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Dependency Modeling and Model Management in Mechatronic Design

[+] Author Affiliations
Ahsan Qamar

KTH Royal Institute of Technology, Stockholm, Sweden

Christiaan J. J. Paredis

Georgia Institute of Technology, Atlanta, GA

Paper No. DETC2012-70272, pp. 1205-1216; 12 pages
  • ASME 2012 International Design Engineering Technical Conferences and Computers and Information in Engineering Conference
  • Volume 2: 32nd Computers and Information in Engineering Conference, Parts A and B
  • Chicago, Illinois, USA, August 12–15, 2012
  • Conference Sponsors: Design Engineering Division, Computers and Information in Engineering Division
  • ISBN: 978-0-7918-4501-1
  • Copyright © 2012 by ASME


Mechatronic design is traditionally supported through domain-specific design activities throughout the product development process. The partitioning into domain-specific problems leads to a situation where product properties influence each other, hence giving rise to dependencies. These dependencies play a key role in prediction of properties and as a result, in the decision making process. The important question is: how to manage the dependencies for an efficient and effective decision making? The aim of this paper is threefold. Firstly, we investigate the nature of dependencies and study how to model them. The paper proposes appropriate language constructs taking into account synthesis and analysis nature of properties and dependencies. The concepts related to the dependency modeling are then illustrated through a simple robot design example, where the creation and importance of a dependency model are explained. Secondly, we study practical approaches for consistency management and model management in the presence of dependencies. Six levels-of-detail in modeling dependencies are presented; emphasizing that modeling at higher level-of-detail ensures that more inconsistencies are avoided. Available languages such as OMG SysML™ are evaluated for a possible creation of the dependency models leading towards executable dependency networks. However, at present, SysML does not provide sufficiently rich language constructs to model dependencies. Thirdly, we compare our dependency modeling approach to the other state-of-the-art approaches such as dependency modeling with a Design Structure Matrix, and highlight the benefits of the language constructs proposed in this paper. We aim to convince the reader that there is a substantial value in modeling dependencies explicitly, especially to avoid inconsistencies, which is not the current state of the practice. However, an overall value from dependency modeling can only be obtained if the cost of creating the dependency model is reasonable. Issues such as human interaction/effort and model management through PLM are discussed.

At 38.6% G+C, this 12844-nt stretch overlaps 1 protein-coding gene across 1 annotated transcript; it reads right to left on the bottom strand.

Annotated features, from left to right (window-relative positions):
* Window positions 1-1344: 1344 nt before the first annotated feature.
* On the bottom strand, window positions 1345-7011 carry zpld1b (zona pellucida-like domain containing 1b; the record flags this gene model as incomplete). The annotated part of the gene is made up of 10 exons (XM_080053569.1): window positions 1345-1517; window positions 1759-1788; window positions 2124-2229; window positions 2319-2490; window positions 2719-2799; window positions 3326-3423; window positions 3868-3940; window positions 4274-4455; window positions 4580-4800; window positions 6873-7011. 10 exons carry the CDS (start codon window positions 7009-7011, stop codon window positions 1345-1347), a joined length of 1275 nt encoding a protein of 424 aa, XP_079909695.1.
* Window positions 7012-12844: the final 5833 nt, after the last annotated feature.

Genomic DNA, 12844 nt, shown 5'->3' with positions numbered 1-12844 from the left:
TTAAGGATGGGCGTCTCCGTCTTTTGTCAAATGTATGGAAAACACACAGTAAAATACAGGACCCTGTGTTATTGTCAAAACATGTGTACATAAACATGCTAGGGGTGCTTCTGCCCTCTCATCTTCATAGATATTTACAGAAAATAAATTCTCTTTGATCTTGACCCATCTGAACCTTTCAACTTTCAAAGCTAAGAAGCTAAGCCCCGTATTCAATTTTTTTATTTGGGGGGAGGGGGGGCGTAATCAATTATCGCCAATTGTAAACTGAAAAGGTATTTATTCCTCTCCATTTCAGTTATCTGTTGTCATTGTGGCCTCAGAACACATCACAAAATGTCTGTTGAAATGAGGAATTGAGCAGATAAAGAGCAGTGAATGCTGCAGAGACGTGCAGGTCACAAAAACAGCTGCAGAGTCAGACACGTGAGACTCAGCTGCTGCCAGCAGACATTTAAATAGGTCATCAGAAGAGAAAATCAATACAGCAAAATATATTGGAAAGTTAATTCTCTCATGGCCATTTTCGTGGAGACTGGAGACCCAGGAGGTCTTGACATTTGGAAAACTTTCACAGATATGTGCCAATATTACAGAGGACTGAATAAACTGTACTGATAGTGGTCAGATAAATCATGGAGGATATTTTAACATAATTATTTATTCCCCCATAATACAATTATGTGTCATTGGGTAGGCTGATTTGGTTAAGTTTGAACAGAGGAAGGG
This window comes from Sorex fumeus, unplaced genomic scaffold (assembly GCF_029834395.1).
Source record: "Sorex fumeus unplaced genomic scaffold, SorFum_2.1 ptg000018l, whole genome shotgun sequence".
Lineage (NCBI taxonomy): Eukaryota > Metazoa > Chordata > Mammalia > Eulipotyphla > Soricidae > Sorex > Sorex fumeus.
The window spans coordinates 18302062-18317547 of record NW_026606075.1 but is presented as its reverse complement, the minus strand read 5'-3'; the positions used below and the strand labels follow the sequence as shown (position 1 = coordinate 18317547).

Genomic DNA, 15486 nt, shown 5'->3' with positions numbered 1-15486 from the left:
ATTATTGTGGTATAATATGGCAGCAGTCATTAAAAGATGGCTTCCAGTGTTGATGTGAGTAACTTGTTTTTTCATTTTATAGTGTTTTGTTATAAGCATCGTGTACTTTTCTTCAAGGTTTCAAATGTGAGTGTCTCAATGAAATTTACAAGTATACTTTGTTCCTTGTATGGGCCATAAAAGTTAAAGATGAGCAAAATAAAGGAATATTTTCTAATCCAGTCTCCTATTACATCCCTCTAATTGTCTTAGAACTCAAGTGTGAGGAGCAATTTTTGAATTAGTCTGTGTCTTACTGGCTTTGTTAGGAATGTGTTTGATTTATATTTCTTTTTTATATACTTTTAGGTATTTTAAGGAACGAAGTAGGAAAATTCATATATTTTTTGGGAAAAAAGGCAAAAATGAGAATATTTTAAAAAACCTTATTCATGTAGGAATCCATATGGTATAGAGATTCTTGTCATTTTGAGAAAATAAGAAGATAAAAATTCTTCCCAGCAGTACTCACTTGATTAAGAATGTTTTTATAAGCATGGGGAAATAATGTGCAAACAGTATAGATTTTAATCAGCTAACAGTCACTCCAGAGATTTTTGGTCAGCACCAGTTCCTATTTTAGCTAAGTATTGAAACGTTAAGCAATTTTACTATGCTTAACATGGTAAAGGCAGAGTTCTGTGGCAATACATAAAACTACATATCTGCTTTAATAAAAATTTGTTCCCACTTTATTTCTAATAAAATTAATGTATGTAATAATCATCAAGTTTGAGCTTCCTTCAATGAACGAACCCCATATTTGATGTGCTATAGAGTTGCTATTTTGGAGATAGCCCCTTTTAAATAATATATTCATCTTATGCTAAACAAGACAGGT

Copyright © 2012 by ASME
Topics: Design , Modeling



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